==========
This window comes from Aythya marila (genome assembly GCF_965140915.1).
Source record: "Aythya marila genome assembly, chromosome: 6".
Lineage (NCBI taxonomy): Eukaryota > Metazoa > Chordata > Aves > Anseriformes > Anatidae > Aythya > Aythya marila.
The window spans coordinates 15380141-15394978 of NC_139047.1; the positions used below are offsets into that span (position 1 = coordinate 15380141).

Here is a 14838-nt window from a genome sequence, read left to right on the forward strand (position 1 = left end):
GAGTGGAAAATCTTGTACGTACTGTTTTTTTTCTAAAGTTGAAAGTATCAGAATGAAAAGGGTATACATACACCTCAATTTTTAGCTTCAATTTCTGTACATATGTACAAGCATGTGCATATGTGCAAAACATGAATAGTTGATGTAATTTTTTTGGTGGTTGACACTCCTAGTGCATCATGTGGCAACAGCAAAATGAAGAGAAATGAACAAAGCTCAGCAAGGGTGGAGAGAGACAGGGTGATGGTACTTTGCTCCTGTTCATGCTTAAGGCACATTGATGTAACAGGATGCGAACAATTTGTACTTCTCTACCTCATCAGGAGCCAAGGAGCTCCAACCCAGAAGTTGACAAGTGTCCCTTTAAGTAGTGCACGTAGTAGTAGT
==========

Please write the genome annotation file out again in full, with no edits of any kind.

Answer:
This window comes from Aythya marila (genome assembly GCF_965140915.1).
Source record: "Aythya marila genome assembly, chromosome: 6".
Lineage (NCBI taxonomy): Eukaryota > Metazoa > Chordata > Aves > Anseriformes > Anatidae > Aythya > Aythya marila.
The window spans coordinates 15380141-15394978 of NC_139047.1; the positions used below are offsets into that span (position 1 = coordinate 15380141).

Here is a 14838-nt window from a genome sequence, read left to right on the forward strand (position 1 = left end):
GAGTGGAAAATCTTGTACGTACTGTTTTTTTTCTAAAGTTGAAAGTATCAGAATGAAAAGGGTATACATACACCTCAATTTTTAGCTTCAATTTCTGTACATATGTACAAGCATGTGCATATGTGCAAAACATGAATAGTTGATGTAATTTTTTTGGTGGTTGACACTCCTAGTGCATCATGTGGCAACAGCAAAATGAAGAGAAATGAACAAAGCTCAGCAAGGGTGGAGAGAGACAGGGTGATGGTACTTTGCTCCTGTTCATGCTTAAGGCACATTGATGTAACAGGATGCGAACAATTTGTACTTCTCTACCTCATCAGGAGCCAAGGAGCTCCAACCCAGAAGTTGACAAGTGTCCCTTTAAGTAGTGCACGTAGTAGTAGT